Great HR executives lead with their 💖
If you are like most people, you tend to avoid fights and hard conversations. When it comes to Human Resource managers, these confrontations and hard conversations are a part of your job and knowing the common pitfalls, understanding people and leading with your heart are great tools of the trade.
Knowing the common pitfalls
There will always be times when quarrel arises among employees. Some people may have a hard time getting along, and even the best intentions can sometimes be misunderstood. While it might be tempting to terminate an employee to get rid of the problem, an excellent HR executive knows that sometimes the easiest solution is not always the right one. Besides lost productivity and morale among the employees remaining, the cost of finding and training a new employee can be staggering. According to SHRM the average cost of hiring in the US is $4.1K, and it takes about 42 days to fill a position. Knowing the time, effort, disruption, and the statistics help you calculate the best course of action. Sometimes it’s better to help employees have the hard conversations and the confrontations and get the organization to peak-level output — but sometimes it may be best to relocate an employee.
Understanding people is no easy task. We are complicated organisms with different backgrounds and views on life. As Dale Carnegie talks about in his book How to Win Friends and Influence People we need to shift our perspective and start seeing things from others’ points of view. People become eager to work with us when we can combine our desires with their wants. That way we can mutually achieve our objectives. Start exercising this great character trait during your commute home from work today. Think hard why people are doing what they are doing?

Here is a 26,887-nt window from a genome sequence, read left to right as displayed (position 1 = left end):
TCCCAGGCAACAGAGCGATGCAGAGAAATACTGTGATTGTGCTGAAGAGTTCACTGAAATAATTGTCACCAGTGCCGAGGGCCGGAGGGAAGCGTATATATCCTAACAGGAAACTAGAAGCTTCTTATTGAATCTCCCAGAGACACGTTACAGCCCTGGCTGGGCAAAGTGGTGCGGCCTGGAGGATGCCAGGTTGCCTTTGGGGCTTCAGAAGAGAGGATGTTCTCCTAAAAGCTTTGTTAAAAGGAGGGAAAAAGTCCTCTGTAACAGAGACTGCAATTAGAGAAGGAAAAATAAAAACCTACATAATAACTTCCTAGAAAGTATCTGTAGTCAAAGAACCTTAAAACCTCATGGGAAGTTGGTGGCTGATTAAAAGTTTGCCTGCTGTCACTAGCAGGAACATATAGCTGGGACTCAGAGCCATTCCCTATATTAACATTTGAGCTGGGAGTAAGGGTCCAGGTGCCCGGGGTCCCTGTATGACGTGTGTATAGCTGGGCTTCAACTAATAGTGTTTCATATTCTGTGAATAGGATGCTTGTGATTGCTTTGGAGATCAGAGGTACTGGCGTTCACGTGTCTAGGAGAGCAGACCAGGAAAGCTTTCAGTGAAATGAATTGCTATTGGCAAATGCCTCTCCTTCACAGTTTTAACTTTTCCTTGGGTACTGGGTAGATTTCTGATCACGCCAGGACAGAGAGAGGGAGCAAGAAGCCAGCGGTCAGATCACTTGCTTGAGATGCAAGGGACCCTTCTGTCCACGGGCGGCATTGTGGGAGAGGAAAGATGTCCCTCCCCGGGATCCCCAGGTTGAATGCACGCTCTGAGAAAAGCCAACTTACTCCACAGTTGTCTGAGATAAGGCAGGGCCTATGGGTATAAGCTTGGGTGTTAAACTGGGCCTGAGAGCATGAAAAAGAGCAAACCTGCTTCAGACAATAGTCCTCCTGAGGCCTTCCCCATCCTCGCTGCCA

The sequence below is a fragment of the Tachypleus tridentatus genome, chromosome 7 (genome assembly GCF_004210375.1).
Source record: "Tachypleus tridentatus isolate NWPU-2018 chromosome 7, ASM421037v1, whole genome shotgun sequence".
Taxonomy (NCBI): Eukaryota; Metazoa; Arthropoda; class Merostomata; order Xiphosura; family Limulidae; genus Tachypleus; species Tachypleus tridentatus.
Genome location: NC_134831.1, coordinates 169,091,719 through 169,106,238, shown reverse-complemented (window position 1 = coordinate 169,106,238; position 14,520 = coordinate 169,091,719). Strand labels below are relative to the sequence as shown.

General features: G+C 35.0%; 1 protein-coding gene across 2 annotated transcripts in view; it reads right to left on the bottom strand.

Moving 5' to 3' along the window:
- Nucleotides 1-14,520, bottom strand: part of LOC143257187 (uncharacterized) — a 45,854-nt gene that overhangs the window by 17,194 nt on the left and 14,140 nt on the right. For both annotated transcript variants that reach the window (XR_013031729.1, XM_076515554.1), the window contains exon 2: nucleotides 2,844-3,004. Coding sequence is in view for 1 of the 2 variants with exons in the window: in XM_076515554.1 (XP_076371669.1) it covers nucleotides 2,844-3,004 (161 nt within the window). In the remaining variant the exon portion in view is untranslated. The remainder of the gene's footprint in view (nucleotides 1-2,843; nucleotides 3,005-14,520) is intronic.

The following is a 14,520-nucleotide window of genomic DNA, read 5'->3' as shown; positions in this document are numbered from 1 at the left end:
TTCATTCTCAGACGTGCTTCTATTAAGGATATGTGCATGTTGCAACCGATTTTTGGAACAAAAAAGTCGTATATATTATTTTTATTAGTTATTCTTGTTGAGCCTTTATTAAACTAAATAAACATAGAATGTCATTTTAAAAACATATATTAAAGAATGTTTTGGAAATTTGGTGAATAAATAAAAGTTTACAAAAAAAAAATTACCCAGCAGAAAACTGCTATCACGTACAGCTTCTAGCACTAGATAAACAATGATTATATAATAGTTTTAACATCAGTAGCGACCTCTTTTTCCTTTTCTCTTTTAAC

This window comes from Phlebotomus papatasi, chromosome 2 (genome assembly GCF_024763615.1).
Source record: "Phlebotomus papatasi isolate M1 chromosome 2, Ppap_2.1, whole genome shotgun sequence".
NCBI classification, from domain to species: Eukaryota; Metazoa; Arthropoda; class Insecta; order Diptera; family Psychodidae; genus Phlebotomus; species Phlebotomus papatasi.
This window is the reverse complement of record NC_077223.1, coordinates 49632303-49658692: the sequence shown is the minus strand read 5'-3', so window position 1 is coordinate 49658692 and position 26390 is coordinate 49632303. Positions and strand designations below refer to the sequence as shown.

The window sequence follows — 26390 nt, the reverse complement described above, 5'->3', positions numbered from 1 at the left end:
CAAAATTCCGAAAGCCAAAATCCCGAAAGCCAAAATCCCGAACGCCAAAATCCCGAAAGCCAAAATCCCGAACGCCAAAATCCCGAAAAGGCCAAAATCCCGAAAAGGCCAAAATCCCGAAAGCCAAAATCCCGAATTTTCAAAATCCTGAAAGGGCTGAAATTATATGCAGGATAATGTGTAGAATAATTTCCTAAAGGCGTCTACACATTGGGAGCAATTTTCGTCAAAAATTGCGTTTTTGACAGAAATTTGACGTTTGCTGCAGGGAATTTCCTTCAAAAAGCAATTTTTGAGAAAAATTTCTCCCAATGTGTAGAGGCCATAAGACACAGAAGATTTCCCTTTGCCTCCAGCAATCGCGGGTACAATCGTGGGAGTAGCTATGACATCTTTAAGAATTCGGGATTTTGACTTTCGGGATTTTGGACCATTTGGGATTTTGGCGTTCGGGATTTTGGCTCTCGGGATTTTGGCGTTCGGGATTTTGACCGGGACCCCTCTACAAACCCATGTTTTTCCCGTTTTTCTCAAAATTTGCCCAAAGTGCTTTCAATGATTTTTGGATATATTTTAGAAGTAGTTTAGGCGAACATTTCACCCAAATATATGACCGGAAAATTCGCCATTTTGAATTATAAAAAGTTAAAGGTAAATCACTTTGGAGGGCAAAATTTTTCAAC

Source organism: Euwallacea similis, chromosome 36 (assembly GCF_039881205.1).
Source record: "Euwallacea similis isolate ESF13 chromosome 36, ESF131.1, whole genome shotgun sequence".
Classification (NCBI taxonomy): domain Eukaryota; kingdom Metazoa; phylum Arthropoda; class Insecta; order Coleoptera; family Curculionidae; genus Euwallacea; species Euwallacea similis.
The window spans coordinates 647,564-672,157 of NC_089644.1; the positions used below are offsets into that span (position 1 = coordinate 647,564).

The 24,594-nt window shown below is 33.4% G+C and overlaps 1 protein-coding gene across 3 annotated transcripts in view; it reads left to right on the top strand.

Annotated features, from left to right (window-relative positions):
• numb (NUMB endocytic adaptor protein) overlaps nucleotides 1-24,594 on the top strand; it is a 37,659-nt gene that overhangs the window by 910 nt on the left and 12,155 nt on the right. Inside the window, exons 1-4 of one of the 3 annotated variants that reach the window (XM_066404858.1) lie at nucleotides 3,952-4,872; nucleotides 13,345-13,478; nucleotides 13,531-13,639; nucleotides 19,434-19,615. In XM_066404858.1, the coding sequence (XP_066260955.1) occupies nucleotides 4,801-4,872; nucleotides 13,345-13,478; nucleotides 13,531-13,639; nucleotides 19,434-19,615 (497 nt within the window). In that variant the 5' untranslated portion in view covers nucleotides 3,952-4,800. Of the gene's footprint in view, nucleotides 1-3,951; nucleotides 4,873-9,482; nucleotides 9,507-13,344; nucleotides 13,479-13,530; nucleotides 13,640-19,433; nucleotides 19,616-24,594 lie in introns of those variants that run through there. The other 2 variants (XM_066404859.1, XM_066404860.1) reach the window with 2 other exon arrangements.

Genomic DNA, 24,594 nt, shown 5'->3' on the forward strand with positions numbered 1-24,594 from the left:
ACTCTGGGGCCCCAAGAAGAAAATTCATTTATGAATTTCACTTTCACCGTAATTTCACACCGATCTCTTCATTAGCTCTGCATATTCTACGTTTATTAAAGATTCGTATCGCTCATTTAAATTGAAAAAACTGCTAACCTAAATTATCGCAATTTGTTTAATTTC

Lead with your heart
In its essence, employees are just people who happen to be at work, and it’s your job to take care of these people. HR managers need to wear multiple hats at work, and one of those hats is caring for other people, their emotions, and situation. It’s hard to pour your heart and soul into other peoples lives and their affairs, but that’s what makes an extraordinary HR manager. To keep quoting Dale Carnegie:
- Show respect for the employee’s opinions.
- Be friendly.
- Let the employee do a great deal of the talking (and actually listen).
- Appreciate the employee’s hard efforts and let them know you do.
- Indirectly call attention to your employee’s mistakes, without the blame.
- Ask questions instead of giving orders (this is common sense).
- Praise every improvement. It’s what builds up momentum.
- Make the fault seem easy to correct.
- Make the employee happy about doing what you suggest.
The greatest superhero power every team can have is the ability to converse, criticise and give feedback while leaving the ego out of it all.
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